[00:07:23] Let's go on to number two. Like I said, we're gonna have other episodes where we can go deeper into each one. So number two is data, and in this lens we're asking this question: What are the relationships between data values?
[00:07:43] We've talked about this before in other episodes. Sometimes the relationship is very clear and systematic. It's something like an alternative. So you have different data values, small, medium, and large, and the relationship is you choose one of those.
[00:08:04] You can't have a small, large coffee, but sometimes you have a combination where you have a small coffee with a dark roast. You can and need to pick a size and a roast. You need to look at the data values and what is their relationship.
[00:08:27] Three operations: What are the use cases of your software? What are the specific actions that software needs to be able to handle? These are the operations.
[00:08:48] You need to be able to model someone typing in the order. And how are they gonna do that? And you could model it in different ways, right? But that's the question that you're asking. How are they going to do that? One way is, you're gonna have a plus button for soy, and you can add one soy shot, and a plus button for espresso, and that will add an espresso shot. And then if you hit the minus button, it'll remove it.
[00:09:20] You have to figure out stuff like what happens if it's at zero when you hit the minus button. These are the use cases that you're figuring out, and I like to represent those as actual functions because that forces you to think in terms of what are the inputs and what are the outputs? What are the arguments to this function? What is the return value, and how can I make it total?
[00:09:47] Four composition.
[00:09:51] So this lens is kind of dependent on number three. If you can list out your operations, how do they compose together? And I don't mean compose in some monadic way or anything like that. The more interesting use cases are going to be multiple operations in a row.
[00:10:20] They're gonna add soy, add espresso, accidentally, add a espresso again, and so now they have to remove one. And then change the size and then the customer changes their mind. They want a large, so now you've set it to large, right? How does your model incorporate sequences of operations? What is the model for that? How do they compose?
[00:10:50] Sometimes they might compose in parallel. I just want to be clear about that. It's not always a sequence.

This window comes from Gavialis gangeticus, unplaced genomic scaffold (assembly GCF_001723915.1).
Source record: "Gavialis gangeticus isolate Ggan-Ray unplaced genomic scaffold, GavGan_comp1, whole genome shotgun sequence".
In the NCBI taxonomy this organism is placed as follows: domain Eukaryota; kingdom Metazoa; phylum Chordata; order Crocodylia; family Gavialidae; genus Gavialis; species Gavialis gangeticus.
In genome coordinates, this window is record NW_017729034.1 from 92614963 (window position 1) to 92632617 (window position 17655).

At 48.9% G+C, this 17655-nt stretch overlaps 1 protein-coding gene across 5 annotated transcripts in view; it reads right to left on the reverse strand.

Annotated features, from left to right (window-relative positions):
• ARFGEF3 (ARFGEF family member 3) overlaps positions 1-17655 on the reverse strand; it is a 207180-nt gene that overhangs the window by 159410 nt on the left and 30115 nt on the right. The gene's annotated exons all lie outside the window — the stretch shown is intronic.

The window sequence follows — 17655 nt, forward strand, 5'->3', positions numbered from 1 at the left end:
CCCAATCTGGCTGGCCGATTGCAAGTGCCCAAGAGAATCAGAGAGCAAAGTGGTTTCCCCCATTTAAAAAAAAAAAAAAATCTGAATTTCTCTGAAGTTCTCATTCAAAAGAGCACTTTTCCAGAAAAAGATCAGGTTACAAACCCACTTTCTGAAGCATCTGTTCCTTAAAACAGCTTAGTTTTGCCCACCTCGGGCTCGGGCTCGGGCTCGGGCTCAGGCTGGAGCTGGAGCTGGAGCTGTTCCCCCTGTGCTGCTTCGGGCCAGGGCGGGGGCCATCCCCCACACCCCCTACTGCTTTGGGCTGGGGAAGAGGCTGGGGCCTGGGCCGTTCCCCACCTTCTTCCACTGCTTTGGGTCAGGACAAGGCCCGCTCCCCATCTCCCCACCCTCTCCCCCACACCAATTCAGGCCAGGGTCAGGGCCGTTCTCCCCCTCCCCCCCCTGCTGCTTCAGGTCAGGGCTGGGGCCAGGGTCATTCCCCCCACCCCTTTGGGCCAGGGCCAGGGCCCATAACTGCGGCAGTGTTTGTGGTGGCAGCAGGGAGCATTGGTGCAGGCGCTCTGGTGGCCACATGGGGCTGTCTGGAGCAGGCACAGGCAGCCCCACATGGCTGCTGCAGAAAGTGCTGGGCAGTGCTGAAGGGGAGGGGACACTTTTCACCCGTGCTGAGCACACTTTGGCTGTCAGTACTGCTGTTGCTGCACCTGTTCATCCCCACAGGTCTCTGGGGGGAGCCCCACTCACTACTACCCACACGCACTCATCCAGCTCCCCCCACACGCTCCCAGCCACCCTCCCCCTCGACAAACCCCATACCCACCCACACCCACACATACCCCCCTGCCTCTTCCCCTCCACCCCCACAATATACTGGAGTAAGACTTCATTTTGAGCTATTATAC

[00:10:57] Five volatility.
[00:11:00] In this lens, we're asking: What things can change and how often? This needs a whole episode by itself, but I'll just say here: I think one of the, one of the things I would like to correct about the modern software movement is that change has become a boogeyman. It's totally unpredictable. It could happen anywhere. I mean, at the limit, yes, that's true. There is a possibility that it could happen in some random spot.
[00:11:41] It's nice if someone anticipated that and added a thing to make it easy. But those kinds of things are rare. It's rare that your random insertions of indirection to allow for a certain kind of change actually paid dividends, that they actually turn out to be correct. It seems like they're not rare because when they happen it seems like a great payoff, but you aren't counting all the times that you added indirection and they didn't pay off.
[00:12:22] My interpretation is that, like gambling, the dopamine release of winning makes you forget all the times you lost. The dopamine release of having an indirection that actually helped you when a requirement changed, it's so great, you forget that you actually put thousands of those in your software.
[00:12:47] The boogeyman is that you are afraid of change. So we put it everywhere. We put indirection everywhere to anticipate change.
[00:12:57] But that doesn't mean that change doesn't happen, and it doesn't mean that change is unpredictable. A lot of change truly is predictable. And you can just ask the business person, the straight up question, Hey, is this ever going to change? And how often? And they could tell you, oh yeah, that we change the sale price every week. You know? Oh, we change that text. Yeah. The marketers keep changing that one. That one has to be real easy to change. Or Oh yeah, we do change it, but it's like so rare, it's not worth worrying about it right now.
[00:13:37] These are the kinds of answers you can get, and you can often you can make these determinations yourself. You don't have to to ask someone often.
[00:13:50] Okay, so that is volatility. How often do these things change?
[00:13:58] Okay, number six, I'm calling it scope in my notes. I've got a bunch of crossouts cuz I don't really have this one nailed down in terms of the name.